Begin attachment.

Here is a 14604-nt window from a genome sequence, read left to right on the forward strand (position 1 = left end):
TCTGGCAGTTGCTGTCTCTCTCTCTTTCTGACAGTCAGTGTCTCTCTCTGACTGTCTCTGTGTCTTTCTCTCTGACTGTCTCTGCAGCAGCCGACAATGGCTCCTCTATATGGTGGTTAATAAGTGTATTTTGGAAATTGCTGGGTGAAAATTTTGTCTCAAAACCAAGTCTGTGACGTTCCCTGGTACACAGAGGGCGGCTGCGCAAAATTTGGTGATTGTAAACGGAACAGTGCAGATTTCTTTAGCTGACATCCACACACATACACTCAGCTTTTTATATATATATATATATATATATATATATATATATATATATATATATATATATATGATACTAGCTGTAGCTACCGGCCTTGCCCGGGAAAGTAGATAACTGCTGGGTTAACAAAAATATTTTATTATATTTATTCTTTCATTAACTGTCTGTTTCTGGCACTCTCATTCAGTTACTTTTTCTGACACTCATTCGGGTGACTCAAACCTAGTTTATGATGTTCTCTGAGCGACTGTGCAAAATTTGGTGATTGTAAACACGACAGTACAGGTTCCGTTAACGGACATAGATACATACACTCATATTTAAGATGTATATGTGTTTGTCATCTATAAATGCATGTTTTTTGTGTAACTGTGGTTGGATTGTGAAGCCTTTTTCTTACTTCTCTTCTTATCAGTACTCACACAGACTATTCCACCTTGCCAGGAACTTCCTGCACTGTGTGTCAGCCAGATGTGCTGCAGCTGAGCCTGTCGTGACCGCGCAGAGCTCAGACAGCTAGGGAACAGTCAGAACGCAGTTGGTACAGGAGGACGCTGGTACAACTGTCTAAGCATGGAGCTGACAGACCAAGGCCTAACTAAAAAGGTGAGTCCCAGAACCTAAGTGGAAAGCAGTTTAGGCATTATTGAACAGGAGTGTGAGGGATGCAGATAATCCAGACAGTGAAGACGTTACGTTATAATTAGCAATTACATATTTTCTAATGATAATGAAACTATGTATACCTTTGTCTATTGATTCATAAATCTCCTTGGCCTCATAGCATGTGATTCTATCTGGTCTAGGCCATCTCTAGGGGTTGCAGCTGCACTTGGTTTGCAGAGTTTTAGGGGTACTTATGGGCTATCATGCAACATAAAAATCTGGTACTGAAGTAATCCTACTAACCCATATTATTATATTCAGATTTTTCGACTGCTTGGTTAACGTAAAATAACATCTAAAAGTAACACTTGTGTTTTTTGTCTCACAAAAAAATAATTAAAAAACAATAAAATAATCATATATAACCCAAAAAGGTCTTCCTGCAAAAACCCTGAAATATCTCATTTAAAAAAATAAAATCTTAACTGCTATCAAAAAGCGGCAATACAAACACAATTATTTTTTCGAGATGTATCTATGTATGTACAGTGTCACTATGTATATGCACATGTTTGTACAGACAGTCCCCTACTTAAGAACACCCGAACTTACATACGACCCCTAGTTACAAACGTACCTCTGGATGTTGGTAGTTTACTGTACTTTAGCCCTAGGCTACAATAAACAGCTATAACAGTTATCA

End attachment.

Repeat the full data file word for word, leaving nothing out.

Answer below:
Here is a 14604-nt window from a genome sequence, read left to right on the forward strand (position 1 = left end):
TCTGGCAGTTGCTGTCTCTCTCTCTTTCTGACAGTCAGTGTCTCTCTCTGACTGTCTCTGTGTCTTTCTCTCTGACTGTCTCTGCAGCAGCCGACAATGGCTCCTCTATATGGTGGTTAATAAGTGTATTTTGGAAATTGCTGGGTGAAAATTTTGTCTCAAAACCAAGTCTGTGACGTTCCCTGGTACACAGAGGGCGGCTGCGCAAAATTTGGTGATTGTAAACGGAACAGTGCAGATTTCTTTAGCTGACATCCACACACATACACTCAGCTTTTTATATATATATATATATATATATATATATATATATATATATATATATATATATATGATACTAGCTGTAGCTACCGGCCTTGCCCGGGAAAGTAGATAACTGCTGGGTTAACAAAAATATTTTATTATATTTATTCTTTCATTAACTGTCTGTTTCTGGCACTCTCATTCAGTTACTTTTTCTGACACTCATTCGGGTGACTCAAACCTAGTTTATGATGTTCTCTGAGCGACTGTGCAAAATTTGGTGATTGTAAACACGACAGTACAGGTTCCGTTAACGGACATAGATACATACACTCATATTTAAGATGTATATGTGTTTGTCATCTATAAATGCATGTTTTTTGTGTAACTGTGGTTGGATTGTGAAGCCTTTTTCTTACTTCTCTTCTTATCAGTACTCACACAGACTATTCCACCTTGCCAGGAACTTCCTGCACTGTGTGTCAGCCAGATGTGCTGCAGCTGAGCCTGTCGTGACCGCGCAGAGCTCAGACAGCTAGGGAACAGTCAGAACGCAGTTGGTACAGGAGGACGCTGGTACAACTGTCTAAGCATGGAGCTGACAGACCAAGGCCTAACTAAAAAGGTGAGTCCCAGAACCTAAGTGGAAAGCAGTTTAGGCATTATTGAACAGGAGTGTGAGGGATGCAGATAATCCAGACAGTGAAGACGTTACGTTATAATTAGCAATTACATATTTTCTAATGATAATGAAACTATGTATACCTTTGTCTATTGATTCATAAATCTCCTTGGCCTCATAGCATGTGATTCTATCTGGTCTAGGCCATCTCTAGGGGTTGCAGCTGCACTTGGTTTGCAGAGTTTTAGGGGTACTTATGGGCTATCATGCAACATAAAAATCTGGTACTGAAGTAATCCTACTAACCCATATTATTATATTCAGATTTTTCGACTGCTTGGTTAACGTAAAATAACATCTAAAAGTAACACTTGTGTTTTTTGTCTCACAAAAAAATAATTAAAAAACAATAAAATAATCATATATAACCCAAAAAGGTCTTCCTGCAAAAACCCTGAAATATCTCATTTAAAAAAATAAAATCTTAACTGCTATCAAAAAGCGGCAATACAAACACAATTATTTTTTCGAGATGTATCTATGTATGTACAGTGTCACTATGTATATGCACATGTTTGTACAGACAGTCCCCTACTTAAGAACACCCGAACTTACATACGACCCCTAGTTACAAACGTACCTCTGGATGTTGGTAGTTTACTGTACTTTAGCCCTAGGCTACAATAAACAGCTATAACAGTTATCA